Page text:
During the late 1960s and early 1970s, the Black Power movement provided the dominant ideological framework through which many young, poor, and middle-class blacks made sense of their lives and articulated a political vision for their futures. The legacy of the movement is still very much with us today in the various strands of black nationalism that originated from it; we witnessed its power in the 1995 Million Man March, and we see its more ambiguous effects in the persistent antagonisms among former participants in the civil rights coalition. Yet despite the importance of the Black Power movement, very few in-depth, balanced treatments of it exist. Is It Nation Time? gathers new and classic essays on the Black Power movement and its legacy by renowned thinkers who deal rigorously and unsentimentally with such issues as the commodification of blackness, the piety of cultural recovery, and class tensions within the movement. For anyone who wants to understand the roots of the complex political and cultural desires of contemporary black America, this will be an essential collection. Contributors: Eddie S. Glaude Jr. Farah Jasmine Griffin Phillip Brian Harper Gerald Horne Robin D. G. Kelley Wahneema Lubiano Adolph Reed Jr. Jeffrey Stout Will Walker S. Craig Watkins Cornel West E. Francis White
This three volume reference set offers a comprehensive look at the roles race and ethnicity play in society and in our daily lives. General readers, students, and scholars alike will appreciate the informative coverage of intergroup relations in the United States and the comparative examination of race and ethnicity worldwide. These volumes offer a foundation to understanding as well as researching racial and ethnic diversity from a multidisciplinary perspective. Over a hundred racial and ethnic groups are described, with additional thematic essays offering insight into broad topics that cut across group boundaries and which impact on society. The encyclopedia has alphabetically arranged author-signed essays with references to guide further reading. Numerous cross-references aid the reader to explore beyond specific entries, reflecting the interdependent nature of race and ethnicity operating in society. The text is supplemented by photographs, tables, figures and custom-designed maps to provide an engaging visual look at race and ethnicity. An easy-to-use statistical appendix offers the latest data with carefully selected historical comparisons to aid study and research in the area
John Edgar Wideman is one of the most prominent African American writers today. He is the first author to have been awarded the PEN/Faulkner Award for Fiction twice-once in 1984 for Sent for You Yesterday and again in 1990 for Philadelphia Fire. His memoir, Fatheralong, was a finalist for the National Book Award. Yet, despite all of Wideman's accolades and renown, there are only three full-length studies on his work to date. TuSmith's and Byerman's Critical Essays on John Edgar Wideman takes a bold step in expanding Wideman scholarship. This volume is an indispensable study of Wideman's oeuvre, covering the full range of his career by addressing the key features of his fiction and nonfiction from 1967 to the present. The essays in this book reflect the most advanced thinking on Wideman's prolific, extraordinary art. The collection features at least one article on each major work and includes the voices of both well-established and emerging scholars. Though their critical perspectives are diverse, the contributors place Wideman squarely at the center of contemporary African American literature as an exemplar of postmodern approaches to literary art. Several position Wideman within the context of his predecessors-Wright, Baldwin, Ellison-and within a larger cultural context of music and collective history. The essays examine Wideman's complex style and his blending of African and Western cosmologies and aesthetics, the use of personal narrative, and his imaginative revisioning of forgotten historical events. These insightful analyses cover virtually every stage of Wideman's career and every genre in which he has written. A detailed bibliography of Wideman's work is also included. Informed yet accessible, this collection will be a rich source of information and intellectual stimulus for teachers, students, and scholars in American and African American literature, as well as general readers interested in Wideman's multilayered and challenging texts.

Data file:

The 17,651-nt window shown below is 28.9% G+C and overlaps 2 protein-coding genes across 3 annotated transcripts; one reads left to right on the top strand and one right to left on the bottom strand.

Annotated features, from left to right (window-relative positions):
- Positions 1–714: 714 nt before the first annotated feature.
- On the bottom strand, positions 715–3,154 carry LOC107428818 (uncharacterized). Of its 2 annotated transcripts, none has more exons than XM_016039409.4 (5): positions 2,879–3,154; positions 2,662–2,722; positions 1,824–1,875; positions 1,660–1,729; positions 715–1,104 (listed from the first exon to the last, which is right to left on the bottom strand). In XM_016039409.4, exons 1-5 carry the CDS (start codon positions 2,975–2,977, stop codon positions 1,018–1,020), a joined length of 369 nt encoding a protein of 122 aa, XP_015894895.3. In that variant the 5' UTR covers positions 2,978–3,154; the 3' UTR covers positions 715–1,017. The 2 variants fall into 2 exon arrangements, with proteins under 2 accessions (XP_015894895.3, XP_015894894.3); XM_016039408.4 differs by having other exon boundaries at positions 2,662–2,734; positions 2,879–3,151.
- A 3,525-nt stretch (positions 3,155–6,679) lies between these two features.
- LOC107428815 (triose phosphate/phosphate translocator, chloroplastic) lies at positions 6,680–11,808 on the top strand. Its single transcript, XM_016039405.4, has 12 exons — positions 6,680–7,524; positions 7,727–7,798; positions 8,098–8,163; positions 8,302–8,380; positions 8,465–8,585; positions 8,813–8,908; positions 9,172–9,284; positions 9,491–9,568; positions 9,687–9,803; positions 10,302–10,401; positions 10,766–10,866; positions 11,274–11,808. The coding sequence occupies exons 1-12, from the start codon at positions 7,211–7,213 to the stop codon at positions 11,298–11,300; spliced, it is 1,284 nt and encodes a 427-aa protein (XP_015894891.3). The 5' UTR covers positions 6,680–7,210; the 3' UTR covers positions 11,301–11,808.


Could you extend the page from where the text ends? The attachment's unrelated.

Examines the major divisions in criticism of this major African American writer, paying particular attention to the way each critical period defines Baldwin and his work for its own purposes.